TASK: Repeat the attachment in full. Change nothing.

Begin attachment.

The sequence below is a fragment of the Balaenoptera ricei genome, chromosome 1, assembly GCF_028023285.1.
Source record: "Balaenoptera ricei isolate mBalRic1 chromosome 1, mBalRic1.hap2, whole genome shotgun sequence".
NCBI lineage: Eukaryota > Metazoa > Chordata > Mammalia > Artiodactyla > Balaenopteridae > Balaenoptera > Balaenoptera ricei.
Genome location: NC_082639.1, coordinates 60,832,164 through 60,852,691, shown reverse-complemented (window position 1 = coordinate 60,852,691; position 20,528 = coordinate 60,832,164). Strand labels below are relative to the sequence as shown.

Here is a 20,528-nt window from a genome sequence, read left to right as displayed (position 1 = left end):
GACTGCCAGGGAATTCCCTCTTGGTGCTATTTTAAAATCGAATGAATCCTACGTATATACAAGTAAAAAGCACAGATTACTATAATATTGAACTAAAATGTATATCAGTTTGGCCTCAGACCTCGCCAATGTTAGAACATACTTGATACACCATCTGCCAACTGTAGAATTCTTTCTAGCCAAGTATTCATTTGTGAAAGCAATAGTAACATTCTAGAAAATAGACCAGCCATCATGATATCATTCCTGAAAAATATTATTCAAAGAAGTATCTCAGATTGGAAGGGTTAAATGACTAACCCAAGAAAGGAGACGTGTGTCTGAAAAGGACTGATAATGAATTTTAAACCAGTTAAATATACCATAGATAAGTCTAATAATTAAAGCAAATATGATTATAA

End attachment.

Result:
The sequence below is a fragment of the Balaenoptera ricei genome, chromosome 1, assembly GCF_028023285.1.
Source record: "Balaenoptera ricei isolate mBalRic1 chromosome 1, mBalRic1.hap2, whole genome shotgun sequence".
NCBI lineage: Eukaryota > Metazoa > Chordata > Mammalia > Artiodactyla > Balaenopteridae > Balaenoptera > Balaenoptera ricei.
Genome location: NC_082639.1, coordinates 60,832,164 through 60,852,691, shown reverse-complemented (window position 1 = coordinate 60,852,691; position 20,528 = coordinate 60,832,164). Strand labels below are relative to the sequence as shown.

Here is a 20,528-nt window from a genome sequence, read left to right as displayed (position 1 = left end):
GACTGCCAGGGAATTCCCTCTTGGTGCTATTTTAAAATCGAATGAATCCTACGTATATACAAGTAAAAAGCACAGATTACTATAATATTGAACTAAAATGTATATCAGTTTGGCCTCAGACCTCGCCAATGTTAGAACATACTTGATACACCATCTGCCAACTGTAGAATTCTTTCTAGCCAAGTATTCATTTGTGAAAGCAATAGTAACATTCTAGAAAATAGACCAGCCATCATGATATCATTCCTGAAAAATATTATTCAAAGAAGTATCTCAGATTGGAAGGGTTAAATGACTAACCCAAGAAAGGAGACGTGTGTCTGAAAAGGACTGATAATGAATTTTAAACCAGTTAAATATACCATAGATAAGTCTAATAATTAAAGCAAATATGATTATAA